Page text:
Concept

# Overdetermined system

Résumé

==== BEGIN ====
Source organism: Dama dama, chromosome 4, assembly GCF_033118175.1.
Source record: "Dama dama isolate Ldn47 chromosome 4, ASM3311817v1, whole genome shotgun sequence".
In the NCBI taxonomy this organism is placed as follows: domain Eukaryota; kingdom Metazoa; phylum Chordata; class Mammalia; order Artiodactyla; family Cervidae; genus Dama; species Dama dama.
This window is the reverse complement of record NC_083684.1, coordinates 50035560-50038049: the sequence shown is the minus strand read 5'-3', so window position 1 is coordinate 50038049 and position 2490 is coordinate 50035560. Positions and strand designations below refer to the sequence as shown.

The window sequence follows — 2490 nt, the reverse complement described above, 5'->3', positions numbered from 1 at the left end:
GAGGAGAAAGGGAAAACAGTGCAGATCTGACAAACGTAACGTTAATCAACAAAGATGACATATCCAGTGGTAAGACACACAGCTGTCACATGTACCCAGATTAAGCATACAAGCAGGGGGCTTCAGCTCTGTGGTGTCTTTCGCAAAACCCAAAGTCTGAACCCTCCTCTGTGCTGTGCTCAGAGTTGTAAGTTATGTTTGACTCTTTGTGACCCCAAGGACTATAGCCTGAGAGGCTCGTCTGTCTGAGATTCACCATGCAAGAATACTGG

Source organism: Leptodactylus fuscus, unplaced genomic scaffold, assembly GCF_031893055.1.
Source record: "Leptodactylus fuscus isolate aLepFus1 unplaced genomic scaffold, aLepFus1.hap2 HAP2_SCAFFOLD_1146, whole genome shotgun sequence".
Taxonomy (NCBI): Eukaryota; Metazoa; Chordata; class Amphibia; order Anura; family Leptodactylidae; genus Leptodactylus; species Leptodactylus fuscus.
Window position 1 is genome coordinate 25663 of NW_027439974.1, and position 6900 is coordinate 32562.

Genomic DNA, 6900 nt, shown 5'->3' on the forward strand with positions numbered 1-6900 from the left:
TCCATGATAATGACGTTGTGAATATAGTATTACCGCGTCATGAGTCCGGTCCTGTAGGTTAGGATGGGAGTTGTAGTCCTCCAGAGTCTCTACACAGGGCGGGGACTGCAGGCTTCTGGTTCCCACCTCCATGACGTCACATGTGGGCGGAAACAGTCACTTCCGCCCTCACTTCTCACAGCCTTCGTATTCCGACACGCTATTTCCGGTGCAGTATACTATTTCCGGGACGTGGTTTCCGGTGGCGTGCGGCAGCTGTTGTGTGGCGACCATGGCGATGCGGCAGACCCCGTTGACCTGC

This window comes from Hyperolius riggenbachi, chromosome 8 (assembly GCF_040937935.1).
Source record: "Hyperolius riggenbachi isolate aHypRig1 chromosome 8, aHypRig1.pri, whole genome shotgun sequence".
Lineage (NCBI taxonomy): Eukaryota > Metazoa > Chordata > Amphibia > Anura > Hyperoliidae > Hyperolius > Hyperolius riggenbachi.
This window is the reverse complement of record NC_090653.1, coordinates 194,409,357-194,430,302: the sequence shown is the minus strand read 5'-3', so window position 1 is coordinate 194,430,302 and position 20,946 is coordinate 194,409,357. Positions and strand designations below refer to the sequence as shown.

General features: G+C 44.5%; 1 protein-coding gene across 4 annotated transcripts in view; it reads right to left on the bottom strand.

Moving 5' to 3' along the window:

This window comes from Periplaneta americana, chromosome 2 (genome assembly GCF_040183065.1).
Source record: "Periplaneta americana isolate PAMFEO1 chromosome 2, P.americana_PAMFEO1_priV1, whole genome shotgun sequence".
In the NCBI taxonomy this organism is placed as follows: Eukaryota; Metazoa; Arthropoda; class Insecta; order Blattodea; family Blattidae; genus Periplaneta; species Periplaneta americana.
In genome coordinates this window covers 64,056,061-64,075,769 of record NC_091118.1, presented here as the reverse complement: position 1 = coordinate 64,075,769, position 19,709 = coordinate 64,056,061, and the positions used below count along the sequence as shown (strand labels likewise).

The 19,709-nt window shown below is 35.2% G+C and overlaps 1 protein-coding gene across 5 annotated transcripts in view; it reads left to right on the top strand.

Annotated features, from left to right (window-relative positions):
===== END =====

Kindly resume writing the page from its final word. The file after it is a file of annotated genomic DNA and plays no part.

In mathematics, a system of equations is considered overdetermined if there are more equations than unknowns. An overdetermined system is almost always inconsistent (it has no solution) when constructed with random coefficients. However, an overdetermined system will have solutions in some cases, for example if some equation occurs several times in the system, or if some equations are linear combinations of the others. The terminology can be described in terms of the concept of constraint counting. Each unknown can be seen as an available degree of freedom. Each equation introduced into the system can be viewed as a constraint that restricts one degree of freedom. Therefore, the critical case occurs when the number of equations and the number of free variables are equal. For every variable giving a degree of freedom, there exists a corresponding constraint. The overdetermined case occurs when the system has been overconstrained — that is, when the equations outnumber the unknowns. In contrast, the underdetermined case occurs when the system has been underconstrained — that is, when the number of equations is fewer than the number of unknowns. Such systems usually have an infinite number of solutions. Consider the system of 3 equations and 2 unknowns (X and Y), which is overdetermined because 3 > 2, and which corresponds to Diagram #1: There is one solution for each pair of linear equations: for the first and second equations (0.2, −1.4), for the first and third (−2/3, 1/3), and for the second and third (1.5, 2.5). However, there is no solution that satisfies all three simultaneously. Diagrams #2 and 3 show other configurations that are inconsistent because no point is on all of the lines. Systems of this variety are deemed inconsistent. The only cases where the overdetermined system does in fact have a solution are demonstrated in Diagrams #4, 5, and 6. These exceptions can occur only when the overdetermined system contains enough linearly dependent equations that the number of independent equations does not exceed the number of unknowns.
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